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 Course notes quick navigation

1 Introductory concepts 2  Market mechanism  3 Elasticities  4 Market structures 5  Market failures  6  Macro economic activity/eco growth  7 Inflation 8  Employment & unemployment  9  External Stability  10  Income distribution 11.Factors affecting economy  12  Fiscal/Budgetary policy  13  Monetary Policy   14 Aggregate Supply Policies  15 The Policy Mix

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The impetus for supply side policies

Historically, improvements to the Australian economy on the 'supply side' were vigorously pursued following widespread acceptance that the Australian economy was a 'poor performer' by international standards. Australia had a problem of inefficient performance in a number of sectors that had been shielded from competition, including domestic aviation, electricity supply, shipping, railways, manufacturing and telecommunications.  This resulted in higher costs and an inefficient allocation of resources, forcing up production costs (and prices) and damaging the international competitiveness of Australia's tradables sector (i.e. exporters and import competing businesses).

Up until early 2008, Australia faced capacity constraints, largely because of a relative under-investment in infrastructure in the past.  Problems such as container ships queuing at ports, road congestion, and electricity constraints during hot days, all pointed to a need for infrastructure investment and reforms in Australia.    In addition, capacity constraints emerged in the form of skilled labour shortages that required policy action in the form of investment in education and training. All of these factors contributed to Australia's poor productivity performance over the 2000’s.

AS policies are needed to boost productive capacity (pushing out the nation's PPC) in order to prevent the re-emergence of capacity constraints once growth returns to (or exceeds) trend levels of 3.25% per annum. The importance of productivity is highlighted in the following extract from the Productivity Commission report titled 'The Productivity Reform outlook', (May 2013):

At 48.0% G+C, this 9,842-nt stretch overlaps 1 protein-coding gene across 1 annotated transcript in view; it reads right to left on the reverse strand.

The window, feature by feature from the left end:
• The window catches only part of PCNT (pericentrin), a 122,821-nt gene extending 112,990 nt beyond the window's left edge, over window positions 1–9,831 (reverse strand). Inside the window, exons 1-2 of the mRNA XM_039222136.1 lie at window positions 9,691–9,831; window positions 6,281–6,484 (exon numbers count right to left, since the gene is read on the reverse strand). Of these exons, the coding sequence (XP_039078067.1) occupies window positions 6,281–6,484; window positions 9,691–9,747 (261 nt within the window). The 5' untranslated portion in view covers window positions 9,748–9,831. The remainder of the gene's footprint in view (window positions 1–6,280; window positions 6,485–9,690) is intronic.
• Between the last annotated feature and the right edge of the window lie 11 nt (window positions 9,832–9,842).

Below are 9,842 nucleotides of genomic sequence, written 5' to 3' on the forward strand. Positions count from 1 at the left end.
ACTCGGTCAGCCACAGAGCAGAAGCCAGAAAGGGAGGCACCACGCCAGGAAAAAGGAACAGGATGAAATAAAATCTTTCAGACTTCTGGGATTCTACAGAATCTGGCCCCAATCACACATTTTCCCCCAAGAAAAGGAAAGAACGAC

'It is a very rare Minister who is not in favour of productivity growth, and few do not know instinctively that it is our flexibility, our workforce capabilities and our competitive environment, rather than the swings in the terms of trade or the commissioning of any big project, that determine the economy our children will inherit.'

Accordingly, the government announces new measures in most budgets to increase infrastructure investment and boost expenditure on skills development to ward against the onset of capacity constraints in future years - all designed to boost Australian living standards.

With an ageing population and an end to the terms of trade booms, which have provided significant boosts to Australia's income since the early 2000s, the role of AS policies becomes all the more important.  Well targeted AS policies that ultimately boost Australia's productivity over time will be needed to fill the void.  Without productivity enhancements, Australia's future rates of economic growth will be limited and average living standards will be compromised.  This sentiment is summed up by David Gruen, in his address to the Productivity Perspectives Conference in November 2012:

'So the terms of trade and the ageing of the population are both likely to work against us, rather than for us, in the future. If this is the case, we will rely on productivity improvement to again become the dominant contributor to growth in Australian incomes.'

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